Does Spanish Have Fewer Words Than English?

There's No Way To Determine an Exact Number

Spanish and English speakers probably have a comparable number of words in their spoken vocabulary. Juna Pablo Lauriente/Creative Commons

There's little question that Spanish has fewer words than English does — but that doesn't make Spanish inferior.

There is no way to give an exact answer about just how much larger English is. Except perhaps in the case of some minor languages with a very limited vocabulary or obsolete or artificial languages, there is no agreement among authorities about which words are a legitimate part of a language or how to count them.

Furthermore, any living language is in a continual state of change. Both Spanish and English are continuing to add words — English primarily through the addition of technology-related words and words related to popular culture, while Spanish expands in the same way and through the adoption of English words.

Here's one way to compare the two languages' vocabularies: Current editions of the Diccionario de la Real Academia Española (the dictionary of the Royal Spanish Academy), the closest thing there is to an official list of Spanish vocabulary, has around 88,000 words. In additional, the Academy's list of americanismos includes about 70,000 words used in one or more Spanish-speaking countries of Latin America. So to round things off, figure there are around 150,000 "official" Spanish words.

In contrast, the Oxford English Dictionary has about 600,000 words, but that includes words that are no longer in use.

It has full definitions of around 230,000 words. The makers of the dictionary estimate that when all is said and done, "there are, at the very least, a quarter of a million distinct English words, excluding inflections, and words from technical and regional vocabulary not covered by the OED, or words not yet added to the published dictionary."

There is one count that puts the English vocabulary at about 1 million words — but that count presumably includes words such as Latin species names, prefixed and suffixed words, jargon, foreign words of extremely limited English use, technical acronyms and the like, making the gigantic count as much of a gimmick as anything else.

All that said, it is probably fair to say that English has about twice as many words as does Spanish — assuming that the conjugated forms of verbs aren't counted as separate words. Large college-level English dictionaries typically include around 200,000 words. Comparable Spanish dictionaries, on the other hand, typically have around 100,000 words. Of course, many of those words are seldom used. Most estimates indicate that Americans typically have a speaking vocabulary of around 20,000 words, although in a typical day they actually use far fewer. The same is almost certainly true of native Spanish speakers. In either language, it is possible to communicate reasonably well with fewer than 1,000 words.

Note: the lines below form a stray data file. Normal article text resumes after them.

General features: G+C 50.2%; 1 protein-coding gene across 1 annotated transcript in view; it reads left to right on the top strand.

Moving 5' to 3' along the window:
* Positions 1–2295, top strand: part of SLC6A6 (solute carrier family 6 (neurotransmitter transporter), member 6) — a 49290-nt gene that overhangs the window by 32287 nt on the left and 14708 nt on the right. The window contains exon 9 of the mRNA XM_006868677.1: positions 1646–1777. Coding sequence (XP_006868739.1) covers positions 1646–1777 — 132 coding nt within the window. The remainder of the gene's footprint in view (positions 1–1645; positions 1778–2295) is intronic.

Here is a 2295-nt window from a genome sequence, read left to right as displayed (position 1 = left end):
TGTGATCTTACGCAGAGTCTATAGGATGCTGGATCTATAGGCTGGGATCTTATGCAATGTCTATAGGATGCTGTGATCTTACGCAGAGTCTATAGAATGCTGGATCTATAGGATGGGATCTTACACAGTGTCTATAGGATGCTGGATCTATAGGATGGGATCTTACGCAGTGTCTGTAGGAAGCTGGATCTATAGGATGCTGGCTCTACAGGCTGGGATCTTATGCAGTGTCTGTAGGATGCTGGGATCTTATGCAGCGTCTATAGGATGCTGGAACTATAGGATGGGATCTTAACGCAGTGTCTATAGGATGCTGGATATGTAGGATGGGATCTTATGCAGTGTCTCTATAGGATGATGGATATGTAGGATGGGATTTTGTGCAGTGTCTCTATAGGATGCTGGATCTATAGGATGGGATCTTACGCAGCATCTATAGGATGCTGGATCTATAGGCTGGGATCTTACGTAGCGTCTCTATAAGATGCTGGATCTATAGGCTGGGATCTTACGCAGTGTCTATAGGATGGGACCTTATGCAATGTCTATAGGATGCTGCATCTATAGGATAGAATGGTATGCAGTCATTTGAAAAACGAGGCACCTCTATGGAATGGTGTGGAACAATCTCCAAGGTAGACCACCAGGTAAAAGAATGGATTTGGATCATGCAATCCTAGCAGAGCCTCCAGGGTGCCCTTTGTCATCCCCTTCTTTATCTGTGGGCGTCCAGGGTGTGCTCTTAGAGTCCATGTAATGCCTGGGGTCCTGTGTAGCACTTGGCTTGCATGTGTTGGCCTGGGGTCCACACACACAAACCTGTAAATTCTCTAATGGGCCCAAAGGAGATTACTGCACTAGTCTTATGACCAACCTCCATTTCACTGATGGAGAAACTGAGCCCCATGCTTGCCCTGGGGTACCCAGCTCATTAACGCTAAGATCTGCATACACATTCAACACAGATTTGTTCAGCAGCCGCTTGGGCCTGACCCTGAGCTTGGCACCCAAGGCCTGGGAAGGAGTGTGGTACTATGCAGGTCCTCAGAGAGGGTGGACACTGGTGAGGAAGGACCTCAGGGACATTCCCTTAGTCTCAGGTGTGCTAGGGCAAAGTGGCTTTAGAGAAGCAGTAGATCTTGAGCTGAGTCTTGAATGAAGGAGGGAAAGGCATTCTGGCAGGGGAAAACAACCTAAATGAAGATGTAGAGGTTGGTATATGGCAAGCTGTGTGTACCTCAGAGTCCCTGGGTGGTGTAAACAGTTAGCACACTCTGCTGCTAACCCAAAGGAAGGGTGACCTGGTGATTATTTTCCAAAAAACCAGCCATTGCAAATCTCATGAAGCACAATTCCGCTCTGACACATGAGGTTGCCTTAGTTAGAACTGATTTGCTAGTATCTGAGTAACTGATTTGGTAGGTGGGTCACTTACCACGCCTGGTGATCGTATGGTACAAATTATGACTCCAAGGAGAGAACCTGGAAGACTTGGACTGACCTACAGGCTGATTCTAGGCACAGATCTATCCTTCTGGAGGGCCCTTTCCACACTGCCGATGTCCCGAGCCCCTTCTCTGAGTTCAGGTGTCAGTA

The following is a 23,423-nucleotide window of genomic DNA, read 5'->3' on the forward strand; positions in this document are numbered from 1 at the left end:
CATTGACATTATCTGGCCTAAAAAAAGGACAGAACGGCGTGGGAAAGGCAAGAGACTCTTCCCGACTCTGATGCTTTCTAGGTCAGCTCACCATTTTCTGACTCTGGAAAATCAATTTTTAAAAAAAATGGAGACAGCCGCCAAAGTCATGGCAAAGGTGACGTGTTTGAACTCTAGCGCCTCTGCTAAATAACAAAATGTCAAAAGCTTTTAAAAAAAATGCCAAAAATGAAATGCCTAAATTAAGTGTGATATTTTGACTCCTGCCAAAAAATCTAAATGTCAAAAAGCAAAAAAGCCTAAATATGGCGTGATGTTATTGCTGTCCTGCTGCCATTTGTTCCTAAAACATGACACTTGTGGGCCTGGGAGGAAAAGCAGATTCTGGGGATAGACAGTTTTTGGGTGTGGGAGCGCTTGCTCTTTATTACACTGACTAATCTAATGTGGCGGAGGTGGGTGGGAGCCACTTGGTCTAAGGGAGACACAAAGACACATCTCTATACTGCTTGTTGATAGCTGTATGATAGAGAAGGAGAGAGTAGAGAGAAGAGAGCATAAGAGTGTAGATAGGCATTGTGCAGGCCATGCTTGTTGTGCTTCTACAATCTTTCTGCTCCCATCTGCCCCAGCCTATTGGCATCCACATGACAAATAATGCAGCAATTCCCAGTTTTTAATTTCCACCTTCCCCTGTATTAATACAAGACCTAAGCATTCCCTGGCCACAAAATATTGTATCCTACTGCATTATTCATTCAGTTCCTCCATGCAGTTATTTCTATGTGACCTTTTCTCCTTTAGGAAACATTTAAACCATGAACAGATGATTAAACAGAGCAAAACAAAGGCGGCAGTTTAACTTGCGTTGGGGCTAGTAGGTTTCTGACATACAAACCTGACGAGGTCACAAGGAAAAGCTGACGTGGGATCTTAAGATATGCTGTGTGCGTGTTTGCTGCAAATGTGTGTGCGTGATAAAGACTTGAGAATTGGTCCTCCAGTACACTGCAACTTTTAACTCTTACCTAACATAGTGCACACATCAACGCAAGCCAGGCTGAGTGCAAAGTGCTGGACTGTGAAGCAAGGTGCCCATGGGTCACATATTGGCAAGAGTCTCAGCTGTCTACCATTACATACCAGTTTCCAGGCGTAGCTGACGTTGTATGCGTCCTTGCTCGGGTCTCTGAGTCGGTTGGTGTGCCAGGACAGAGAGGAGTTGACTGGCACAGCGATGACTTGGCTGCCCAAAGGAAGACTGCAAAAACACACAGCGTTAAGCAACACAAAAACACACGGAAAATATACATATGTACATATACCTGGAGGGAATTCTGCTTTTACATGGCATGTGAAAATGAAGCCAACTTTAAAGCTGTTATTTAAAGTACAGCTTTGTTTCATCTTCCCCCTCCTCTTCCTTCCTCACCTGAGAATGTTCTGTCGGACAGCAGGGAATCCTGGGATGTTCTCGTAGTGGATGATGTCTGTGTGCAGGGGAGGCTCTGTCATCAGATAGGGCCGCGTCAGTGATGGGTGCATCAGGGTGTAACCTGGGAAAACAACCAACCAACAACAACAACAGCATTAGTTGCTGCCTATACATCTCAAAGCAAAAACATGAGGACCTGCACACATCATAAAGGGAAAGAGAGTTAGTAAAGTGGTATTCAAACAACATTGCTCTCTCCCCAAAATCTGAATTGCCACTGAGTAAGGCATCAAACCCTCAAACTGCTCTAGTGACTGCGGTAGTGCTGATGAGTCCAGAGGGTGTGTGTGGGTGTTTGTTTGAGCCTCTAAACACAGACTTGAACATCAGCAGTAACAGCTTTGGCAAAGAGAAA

Latin Influx Expanded English

One reason that English has a larger vocabulary is that it is a language with Germanic origins but a tremendous Latin influence, an influence so great that sometimes English seems more like French than it does like Danish, another Germanic language.

The merging of two streams of language into English is one reason why we have both the words "late" and "tardy," words often interchangeable, while Spanish (at least as an adjective) in everyday use has the only tarde. The most similar influence that happened to Spanish was an infusion of Arabic vocabulary, but the influence of Arabic on Spanish isn't close to the influence of Latin on English.

The fewer number of words in Spanish, however, doesn't mean that it can't be just as expressive as English; sometimes it is more so. One feature that Spanish has when compared to English is a flexible word order. Thus the distinction that is made in English between "dark night" and "gloomy night" might be made in Spanish by saying noche oscura and oscura noche, respectively. Spanish also has two verbs that are the rough equivalent of the English "to be," and the choice of verb can change the meaning (as perceived by English speakers) of other words in the sentence.

Thus estoy enferma ("I am sick") is not the same as soy enferma ("I am sickly"). Spanish also has verb forms, including a much-used subjunctive mood, that can provide nuances of meaning sometimes absent in English. Finally, Spanish speakers frequently use suffixes to provide shades of meaning.

All living languages seem to have the ability to express what needs expressing; where a word doesn't exist, speakers find a way to come up with one — whether by coining one, adapting an older word to a new use, or importing one from another language. That's no less true of Spanish than of English, so Spanish's smaller vocabulary shouldn't be seen as a sign that Spanish speakers are less able to say what needs saying.